Michael Gonzalez/Getty Images
Elon Musk’s takeover of Twitter unfolded via private text messages between the Tesla CEO and a small circle of wealthy and powerful people in Silicon Valley, along with their underlings, advisers and a handful of journalists, politicians and aspiring negotiators.
The messages were part of court filings and were revealed Thursday as part of the pretrial discovery process in the legal battle over whether Musk should follow through on the merger agreement he signed to buy Twitter. Twitter and Musk are due in court on October 17.
The message stream includes Musk’s exchanges with Twitter founder Jack Dorsey, current CEO Parag Agrawal, Oracle co-founder Larry Ellison and many others.
Court documents show Musk making overtures on Twitter, discussing the importance of free speech, brainstorming ideas on how to improve the platform, assembling the funding for the deal, then mulling over the way to make the company in difficulty profitable.
Ann Lipton, a business law professor at Tulane University, says some corporate cases generate “juicy and embarrassing internal emails.” But the case of Twitter is even more entertaining because Musk is such a colorful figure and Twitter is a high profile company with outsized influence.
Jack Dorsey, who founded Twitter and resigned in November 2021, discussed taking Twitter private with Musk in late March.
Musk quickly amassed enough shares to add up to 9% of Twitter’s equity.
Congratulations poured in from all over, with many eager to support his ventures and collaborate with the richest person in the world.
He told investor Antonio Gracias, “Free speech matters most when it’s someone you hate spouting what you think is bull****.”
Gracias replied, “You’re absolutely right. I agree with you 100 percent.”
Delaware Court of Chancery
Musk initially declined a seat on the board, then agreed a day later and immediately offered Agrawal that the platform “cancel permanent user bans.”
The two bonded as former engineers and current CEOs, their time spent coding in the trenches, and their appreciation of technical aptitude.
“Treat me like an engineer instead of a CEO,” Agrawal told Musk.
“Honestly, I hate doing management (management) stuff. I don’t think anyone should be anyone’s boss. But I love helping with technical/product design issues,” the co-founder wrote. of six companies.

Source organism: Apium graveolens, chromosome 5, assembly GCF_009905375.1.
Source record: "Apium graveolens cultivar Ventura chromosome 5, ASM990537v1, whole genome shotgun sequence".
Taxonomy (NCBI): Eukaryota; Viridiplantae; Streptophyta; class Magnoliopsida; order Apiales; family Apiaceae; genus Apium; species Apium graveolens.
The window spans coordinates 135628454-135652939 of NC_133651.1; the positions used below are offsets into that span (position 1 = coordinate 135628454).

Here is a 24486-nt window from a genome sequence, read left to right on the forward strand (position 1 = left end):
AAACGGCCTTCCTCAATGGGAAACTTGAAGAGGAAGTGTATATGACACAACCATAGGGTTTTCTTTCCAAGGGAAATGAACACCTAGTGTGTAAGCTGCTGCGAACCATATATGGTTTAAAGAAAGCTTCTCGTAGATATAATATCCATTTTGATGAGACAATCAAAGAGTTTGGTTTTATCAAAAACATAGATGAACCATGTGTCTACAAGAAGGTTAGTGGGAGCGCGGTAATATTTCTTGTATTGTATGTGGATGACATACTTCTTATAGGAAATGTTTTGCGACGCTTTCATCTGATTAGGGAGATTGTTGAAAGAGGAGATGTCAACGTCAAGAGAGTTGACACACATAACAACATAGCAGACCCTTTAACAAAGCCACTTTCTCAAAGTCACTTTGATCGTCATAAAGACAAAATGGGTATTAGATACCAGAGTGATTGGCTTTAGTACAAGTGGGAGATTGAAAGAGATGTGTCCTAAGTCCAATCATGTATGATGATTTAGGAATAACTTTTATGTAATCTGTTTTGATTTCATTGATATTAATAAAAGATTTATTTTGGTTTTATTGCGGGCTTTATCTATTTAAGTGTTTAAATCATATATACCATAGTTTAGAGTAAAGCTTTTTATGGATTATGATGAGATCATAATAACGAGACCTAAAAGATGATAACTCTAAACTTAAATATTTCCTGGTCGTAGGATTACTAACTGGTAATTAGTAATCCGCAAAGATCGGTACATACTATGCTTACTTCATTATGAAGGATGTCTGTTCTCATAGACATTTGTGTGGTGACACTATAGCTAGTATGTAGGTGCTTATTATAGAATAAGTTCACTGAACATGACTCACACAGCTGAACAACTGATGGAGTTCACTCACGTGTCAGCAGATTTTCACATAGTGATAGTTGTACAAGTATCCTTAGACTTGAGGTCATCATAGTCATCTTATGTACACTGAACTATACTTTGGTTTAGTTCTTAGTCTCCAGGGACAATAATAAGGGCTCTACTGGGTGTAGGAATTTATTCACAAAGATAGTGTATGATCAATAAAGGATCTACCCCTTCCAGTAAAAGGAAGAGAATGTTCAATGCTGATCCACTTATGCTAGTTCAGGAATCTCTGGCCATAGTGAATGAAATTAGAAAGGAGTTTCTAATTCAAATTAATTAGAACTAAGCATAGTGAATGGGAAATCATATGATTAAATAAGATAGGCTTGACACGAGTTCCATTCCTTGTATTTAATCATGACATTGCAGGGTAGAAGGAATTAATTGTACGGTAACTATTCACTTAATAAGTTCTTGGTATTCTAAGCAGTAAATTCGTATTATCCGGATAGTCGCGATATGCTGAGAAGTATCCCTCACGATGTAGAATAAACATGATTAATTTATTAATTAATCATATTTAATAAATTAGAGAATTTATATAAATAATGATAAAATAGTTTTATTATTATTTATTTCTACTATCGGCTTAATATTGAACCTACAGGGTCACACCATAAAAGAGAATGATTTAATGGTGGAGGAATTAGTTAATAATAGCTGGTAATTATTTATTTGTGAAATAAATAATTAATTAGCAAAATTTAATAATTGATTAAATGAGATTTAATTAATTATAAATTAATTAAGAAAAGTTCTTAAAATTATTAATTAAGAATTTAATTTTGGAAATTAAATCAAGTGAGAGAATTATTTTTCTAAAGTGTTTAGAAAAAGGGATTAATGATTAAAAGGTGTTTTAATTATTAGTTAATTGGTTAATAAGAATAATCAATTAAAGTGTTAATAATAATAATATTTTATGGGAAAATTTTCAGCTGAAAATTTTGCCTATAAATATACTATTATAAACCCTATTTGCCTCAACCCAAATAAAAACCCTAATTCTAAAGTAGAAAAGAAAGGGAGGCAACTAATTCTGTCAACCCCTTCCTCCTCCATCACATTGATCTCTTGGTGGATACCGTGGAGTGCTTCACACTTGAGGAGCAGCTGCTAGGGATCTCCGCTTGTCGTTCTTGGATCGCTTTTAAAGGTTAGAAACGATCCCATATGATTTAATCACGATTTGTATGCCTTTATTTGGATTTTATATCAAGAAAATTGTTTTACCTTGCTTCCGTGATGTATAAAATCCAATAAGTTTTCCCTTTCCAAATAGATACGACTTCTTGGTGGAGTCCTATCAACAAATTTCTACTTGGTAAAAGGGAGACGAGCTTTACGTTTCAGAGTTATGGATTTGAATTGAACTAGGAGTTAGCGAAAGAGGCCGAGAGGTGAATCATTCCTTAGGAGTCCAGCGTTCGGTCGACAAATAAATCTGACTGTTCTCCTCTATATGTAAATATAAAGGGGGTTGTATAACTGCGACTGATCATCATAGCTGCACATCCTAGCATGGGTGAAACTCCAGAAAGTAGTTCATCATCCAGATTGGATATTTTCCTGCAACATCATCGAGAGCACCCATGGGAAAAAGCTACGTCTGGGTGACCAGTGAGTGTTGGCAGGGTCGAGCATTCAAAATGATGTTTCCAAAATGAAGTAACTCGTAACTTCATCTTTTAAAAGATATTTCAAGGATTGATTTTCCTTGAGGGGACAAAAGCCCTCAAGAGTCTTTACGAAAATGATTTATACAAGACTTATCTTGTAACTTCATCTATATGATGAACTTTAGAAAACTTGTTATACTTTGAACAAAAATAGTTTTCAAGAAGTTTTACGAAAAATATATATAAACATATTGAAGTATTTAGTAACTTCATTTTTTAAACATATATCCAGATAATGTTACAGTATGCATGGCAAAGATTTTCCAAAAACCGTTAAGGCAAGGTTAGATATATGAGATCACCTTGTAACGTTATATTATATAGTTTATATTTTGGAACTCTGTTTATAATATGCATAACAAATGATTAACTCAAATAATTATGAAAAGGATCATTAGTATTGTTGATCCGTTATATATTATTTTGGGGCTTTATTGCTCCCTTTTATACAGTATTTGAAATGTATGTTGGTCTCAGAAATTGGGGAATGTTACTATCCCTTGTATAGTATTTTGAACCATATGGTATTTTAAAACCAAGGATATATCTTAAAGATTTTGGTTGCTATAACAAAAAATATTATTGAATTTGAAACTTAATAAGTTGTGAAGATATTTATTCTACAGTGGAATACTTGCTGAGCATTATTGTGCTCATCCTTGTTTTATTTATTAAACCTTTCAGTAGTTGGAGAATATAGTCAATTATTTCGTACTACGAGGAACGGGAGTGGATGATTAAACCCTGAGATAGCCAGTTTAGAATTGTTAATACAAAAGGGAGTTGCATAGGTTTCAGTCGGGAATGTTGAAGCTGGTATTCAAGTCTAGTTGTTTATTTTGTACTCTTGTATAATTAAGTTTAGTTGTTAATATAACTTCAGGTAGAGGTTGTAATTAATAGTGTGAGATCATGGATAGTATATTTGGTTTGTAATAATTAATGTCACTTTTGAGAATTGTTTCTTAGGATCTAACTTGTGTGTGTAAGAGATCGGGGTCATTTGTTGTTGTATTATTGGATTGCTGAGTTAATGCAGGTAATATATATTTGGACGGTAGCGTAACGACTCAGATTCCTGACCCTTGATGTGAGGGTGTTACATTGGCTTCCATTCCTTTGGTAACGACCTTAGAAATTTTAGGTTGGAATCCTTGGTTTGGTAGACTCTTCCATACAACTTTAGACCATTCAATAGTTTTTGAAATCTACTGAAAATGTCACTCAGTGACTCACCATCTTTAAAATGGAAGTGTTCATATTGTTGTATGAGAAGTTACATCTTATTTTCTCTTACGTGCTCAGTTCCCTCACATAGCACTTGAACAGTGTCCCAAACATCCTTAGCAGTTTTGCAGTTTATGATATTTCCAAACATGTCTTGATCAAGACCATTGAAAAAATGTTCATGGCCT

Just two days later, after Musk publicly asked if Twitter was dying and a phone conversation referenced in the posts, Agrawal berated Musk.
“It is my responsibility to tell you that this does not help me improve Twitter in the current environment,” he wrote. Musk replied that he would not join the board and planned to make Twitter private.
Dorsey vouched for Agrawal and attempted to mend the relationship with a video meeting in late April. But Musk and Agrawal couldn’t work things out.
Dorsey dryly commented on Musk, “At least it became clear that you can’t work together. That was clarifying.”
The posts show Silicon Valley movers collapsing to take part in the deal on Twitter. Investor Joe Lonsdale has endorsed Musk’s proposal to make Twitter’s algorithm open source and has promised to speak about it at a Republican political retreat.
Joe Rogan wrote to him, “Are you going to free Twitter from the happy censorship mob?”
Musk replied that he would “provide advice, which they may or may not choose to follow.”
Musk has received kudos, requests and arguments from journalists, politicians, investors and confidants.
With so many friends, the only thing Musk needed was enough money to fund his bid to buy Twitter.
He contacted Oracle’s Larry Ellison, who offered $1 billion. Musk asked for double.
The text message cache is telling, but legal experts watching the case closely say there’s more entertainment value than new legal evidence.
“I don’t see anything that we don’t already know that’s legally relevant. There’s some pretty damning stuff in there, but some stuff that had been made public before,” said Ann Lipton, a business law expert at the Tulane University, noting that Twitter’s July complaint cited Musk’s text to Twitter President Bret Taylor.
“Purge fake users will make the numbers terrible,” Musk wrote.
The text messages support the idea that his interest in the platform was based on his role in public debate and free speech issues, and not because he thought he could make the business profitable, Lipton said.
Musk’s legal team had a tough week in court.
At a hearing on Tuesday, Twitter lawyers said Musk and his financial adviser Jared Burchill destroyed evidence — automatically disappearing from Signal posts — about his reasons for wanting to pull out of the deal, and asked the judge to formally sanction Musk.
Twitter also showed that Musk’s own data scientists mostly confirmed the company’s estimates of the number of human users versus spam accounts on the platform, which is key to his argument.
The texts offer a rare insight into how transactions take place in a small circle of tech elites with unimaginable personal wealth and vast sums to invest.
Twitter’s lawsuit against Musk will go to trial in Delaware Chancery Court on October 17. If the judge rules against him, he will be forced to buy Twitter for $44 billion.
Long before the deal went south and ended up in court, Musk announced the possibility. , “He texted investor Jason Calacanis that if that happened, ‘I’ll be universally loved because it’s so easy to please everyone on Twitter.’